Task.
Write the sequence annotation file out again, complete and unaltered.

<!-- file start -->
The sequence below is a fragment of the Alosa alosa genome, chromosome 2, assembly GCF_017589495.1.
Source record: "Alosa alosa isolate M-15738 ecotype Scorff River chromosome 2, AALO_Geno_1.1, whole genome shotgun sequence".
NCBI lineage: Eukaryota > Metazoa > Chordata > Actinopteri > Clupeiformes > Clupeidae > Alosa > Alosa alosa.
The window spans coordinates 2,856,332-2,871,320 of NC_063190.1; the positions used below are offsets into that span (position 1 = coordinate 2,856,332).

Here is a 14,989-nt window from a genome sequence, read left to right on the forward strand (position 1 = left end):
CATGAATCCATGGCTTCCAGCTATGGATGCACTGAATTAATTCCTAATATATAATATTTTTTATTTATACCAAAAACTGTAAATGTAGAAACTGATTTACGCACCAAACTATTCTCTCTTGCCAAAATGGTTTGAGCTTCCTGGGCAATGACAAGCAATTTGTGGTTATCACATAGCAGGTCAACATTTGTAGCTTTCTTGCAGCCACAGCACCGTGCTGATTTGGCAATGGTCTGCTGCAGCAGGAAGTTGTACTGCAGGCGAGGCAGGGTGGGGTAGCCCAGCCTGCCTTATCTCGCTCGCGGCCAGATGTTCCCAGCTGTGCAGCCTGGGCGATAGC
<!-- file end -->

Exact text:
The sequence below is a fragment of the Alosa alosa genome, chromosome 2, assembly GCF_017589495.1.
Source record: "Alosa alosa isolate M-15738 ecotype Scorff River chromosome 2, AALO_Geno_1.1, whole genome shotgun sequence".
NCBI lineage: Eukaryota > Metazoa > Chordata > Actinopteri > Clupeiformes > Clupeidae > Alosa > Alosa alosa.
The window spans coordinates 2,856,332-2,871,320 of NC_063190.1; the positions used below are offsets into that span (position 1 = coordinate 2,856,332).

Here is a 14,989-nt window from a genome sequence, read left to right on the forward strand (position 1 = left end):
CATGAATCCATGGCTTCCAGCTATGGATGCACTGAATTAATTCCTAATATATAATATTTTTTATTTATACCAAAAACTGTAAATGTAGAAACTGATTTACGCACCAAACTATTCTCTCTTGCCAAAATGGTTTGAGCTTCCTGGGCAATGACAAGCAATTTGTGGTTATCACATAGCAGGTCAACATTTGTAGCTTTCTTGCAGCCACAGCACCGTGCTGATTTGGCAATGGTCTGCTGCAGCAGGAAGTTGTACTGCAGGCGAGGCAGGGTGGGGTAGCCCAGCCTGCCTTATCTCGCTCGCGGCCAGATGTTCCCAGCTGTGCAGCCTGGGCGATAGC